Posted on: June 25, 2018 Posted by: James McQuiston Comments: 0

As a musician myself, it’s been a really amazing thing to see the impact that smaller indie labels and artists acting as their own representative have had in the last 15 years. Since I first got into music, I’ve been able to see things change quite a bit, where once an A&R department and marketing agents made most of the decisions about what we were going to be listening to on the mainstream level, now the audience is taking a lot of the power back and making it a lot more feasible for up and coming artists to not only find their stage but take over the game. Lately if you’ve been on the east coast, it’s been impossible to escape the buzz surrounding New York’s The Merrymaker’s Orchestrina and their fun blend of folk psychedelic harmonies with brash distorted noise and stripped down production values. Their new album Act 3 has already garnered a wave of international support and already has fans begging for more, and they’ve only been a recording entity for a brief time.

Released at the end of last April, the Act 3 is an ambitious full-length for a debut record, and it lives up to a lot of the expectations one would have when first hearing a record that has been this hyped. There’s blues rock sleekness (“In This World, Not of It”), hipster irreverence (“Enemy”) and a slab of rollicking 70’s world pop channeled through 80’s solid state fuzz (“There’s No Such Thing As God”) to feast your ears upon, and if that weren’t enough, the crystal clear audio of each track makes enjoying the neatly tucked-in string nuances so easy that you’ll feel like you’re looking through a picture window into the mind of songwriter Ryan Shivdasani. There are a couple of moments that feel like The Merrymaker’s Orchestrina are overstating their noir-like darkness, but it never becomes an annoyance or a distraction away from their mature approach to play.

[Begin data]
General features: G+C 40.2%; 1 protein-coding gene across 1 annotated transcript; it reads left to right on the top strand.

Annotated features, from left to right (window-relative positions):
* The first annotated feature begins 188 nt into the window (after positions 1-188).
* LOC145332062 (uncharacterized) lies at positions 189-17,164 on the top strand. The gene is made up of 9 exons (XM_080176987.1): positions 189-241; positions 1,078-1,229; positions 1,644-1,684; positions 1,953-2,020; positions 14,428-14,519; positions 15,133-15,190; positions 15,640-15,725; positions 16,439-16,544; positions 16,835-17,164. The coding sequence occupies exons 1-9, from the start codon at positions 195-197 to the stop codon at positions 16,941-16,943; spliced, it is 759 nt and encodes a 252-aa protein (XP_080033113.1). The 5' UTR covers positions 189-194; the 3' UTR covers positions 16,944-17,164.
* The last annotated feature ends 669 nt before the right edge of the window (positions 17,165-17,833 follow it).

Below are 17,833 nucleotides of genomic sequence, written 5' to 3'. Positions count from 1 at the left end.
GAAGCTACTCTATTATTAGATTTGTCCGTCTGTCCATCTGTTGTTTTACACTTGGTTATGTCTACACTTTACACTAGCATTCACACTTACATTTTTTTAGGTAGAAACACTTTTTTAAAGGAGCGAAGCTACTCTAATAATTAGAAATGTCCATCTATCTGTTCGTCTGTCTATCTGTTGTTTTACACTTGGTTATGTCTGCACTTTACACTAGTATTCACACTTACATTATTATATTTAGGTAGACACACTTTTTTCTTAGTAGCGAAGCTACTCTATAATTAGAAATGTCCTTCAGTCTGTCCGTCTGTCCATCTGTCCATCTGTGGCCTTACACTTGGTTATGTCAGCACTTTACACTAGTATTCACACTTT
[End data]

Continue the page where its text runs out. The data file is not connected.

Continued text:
Presentation is everything in art, whether it be in the plating of an immaculately prepared meal fit for a king or the delicate arrangement of a bass part beneath a drum beat, and for the most part The Merrymaker Orchestrina hit it out of the park on this, their very first effort at making a studio album. By the time that we get done picking apart the bones of Act 3 and analyzing the themes that are uniquely presented to us in each of its songs, there’s a lingering feeling of irony that still remains long after the music stops playing. It sort of reminds me of listening to The Ramones’ Rocket to Russia, where it isn’t until the conclusion of “Surfin’ Bird” on side two that we begin to realize the gravity of what we’ve just listened to. I really hope I have the chance to see this band live at some point before the year’s end, because if my gut is right, The Merrymaker Orchestrina could be sitting on sound that will play a major role in shaping the sound of the impending decade.



The Merrymaker’s Orchestrina – Act 3

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